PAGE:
The name of several saints in the early Church.
Severin, abbot and apostle of Noricum; d. Jan. 8,482. He was an Oriental monk of Latin origin, who for 30 years evangelized the lands surrounding Comagene and Astura (modern Stockerau and Hainburg on the banks of the Danube and Inn rivers in modern Bavaria). He founded a monastery at Boiotro near Passau and another at Faviana, where he died. When Odoacer repatriated the Romans, the monks transported Severin's body to Luculanum, near Naples (488), and later his relics were placed in the Benedictine monastery of S. Severino in Naples (910). Eugippius wrote his life.
Feast: Jan. 8.
Severin, sixth-century bishop of Septempeda in the Marches of Ancona; d. Ancona, 540. The town of Ancona changed its name to San Severino.
Feast: June 8.
Severin, abbot and confessor; d. Chateau-Landon, near Sens, France, 507. He is the abbot of the Monastery of Agaunum credited with a miraculous cure of clovis i, King of the Franks, and is probably identical with the St. Severin, hermit (feast, Nov. 27), after whom the church in Paris takes its name.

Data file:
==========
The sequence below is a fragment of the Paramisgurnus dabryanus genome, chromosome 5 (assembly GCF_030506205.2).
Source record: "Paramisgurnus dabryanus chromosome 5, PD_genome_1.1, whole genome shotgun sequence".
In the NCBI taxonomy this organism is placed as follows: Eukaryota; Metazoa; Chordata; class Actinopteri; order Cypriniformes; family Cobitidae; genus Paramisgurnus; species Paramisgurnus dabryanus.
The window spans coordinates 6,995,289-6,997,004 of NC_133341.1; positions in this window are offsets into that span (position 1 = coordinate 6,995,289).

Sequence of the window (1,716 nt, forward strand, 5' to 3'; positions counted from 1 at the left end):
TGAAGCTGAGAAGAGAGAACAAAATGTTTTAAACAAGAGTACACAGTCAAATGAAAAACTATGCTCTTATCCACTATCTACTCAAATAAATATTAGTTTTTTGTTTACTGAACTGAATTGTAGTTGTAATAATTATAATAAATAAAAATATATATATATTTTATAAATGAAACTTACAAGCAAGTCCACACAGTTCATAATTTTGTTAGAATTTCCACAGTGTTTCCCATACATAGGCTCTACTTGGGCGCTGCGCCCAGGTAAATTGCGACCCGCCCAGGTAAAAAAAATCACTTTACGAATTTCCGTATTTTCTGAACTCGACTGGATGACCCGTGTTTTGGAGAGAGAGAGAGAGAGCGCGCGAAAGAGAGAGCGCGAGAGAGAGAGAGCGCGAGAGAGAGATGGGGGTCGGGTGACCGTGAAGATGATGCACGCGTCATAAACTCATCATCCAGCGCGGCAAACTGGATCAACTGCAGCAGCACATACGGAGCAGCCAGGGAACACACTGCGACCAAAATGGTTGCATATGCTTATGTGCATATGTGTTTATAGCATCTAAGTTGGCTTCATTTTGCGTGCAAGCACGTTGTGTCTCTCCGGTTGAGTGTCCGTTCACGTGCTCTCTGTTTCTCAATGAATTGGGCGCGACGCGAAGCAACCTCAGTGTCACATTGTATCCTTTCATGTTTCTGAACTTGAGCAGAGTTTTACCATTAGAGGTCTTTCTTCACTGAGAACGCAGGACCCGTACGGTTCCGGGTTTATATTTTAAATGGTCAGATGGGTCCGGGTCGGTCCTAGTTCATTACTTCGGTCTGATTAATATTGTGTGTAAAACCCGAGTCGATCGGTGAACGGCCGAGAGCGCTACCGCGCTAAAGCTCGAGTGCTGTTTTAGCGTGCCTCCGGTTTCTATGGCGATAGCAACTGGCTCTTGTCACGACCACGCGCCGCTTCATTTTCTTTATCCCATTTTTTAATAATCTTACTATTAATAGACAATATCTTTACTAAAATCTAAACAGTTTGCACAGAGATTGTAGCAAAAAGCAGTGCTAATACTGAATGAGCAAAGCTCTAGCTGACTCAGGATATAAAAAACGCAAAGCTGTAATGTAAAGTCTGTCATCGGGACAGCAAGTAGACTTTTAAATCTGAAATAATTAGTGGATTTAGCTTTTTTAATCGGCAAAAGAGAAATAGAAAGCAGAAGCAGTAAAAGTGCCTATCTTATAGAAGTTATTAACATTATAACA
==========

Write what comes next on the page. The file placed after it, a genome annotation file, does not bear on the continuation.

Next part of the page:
Feast: Feb. 11.
Severin, fifth-century bishop of Treves. He replaced (St.) Amand as bishop of Bordeaux and died there. In 587 Venantius Fortunatus wrote his life.
Feast: Oct. 23.
Severin, venerated as an ancient protector of Cologne. gregory of tours praises him for his virtue. Legend made him an opponent of Arianism in Tongres and placed his death in Bordeaux, whence his relics were translated to Cologne.
Feast: October 10.
Bibliography: eugippius, Vita, ed. p. knoell (Corpus scriptorum ecclesiasticorum latinorum 9.2; Vienna 1886). v. fortuna to, Vita, ed. w. levison (Monumenta Germaniae Historica, Scriptores rerum Merovingicarum 7.1; Berlin 1919) 205–224. g. pelloso, a. mercati and a. pelzer, Dizionario ecclesiastico, 3 v. (Turin 1954–58) 3:833–834. m. heuweiser, Lexikon für Theologie und Kirche, ed. m. buchberger, 10 v. (Freiburg 1930–38) 9:506–507.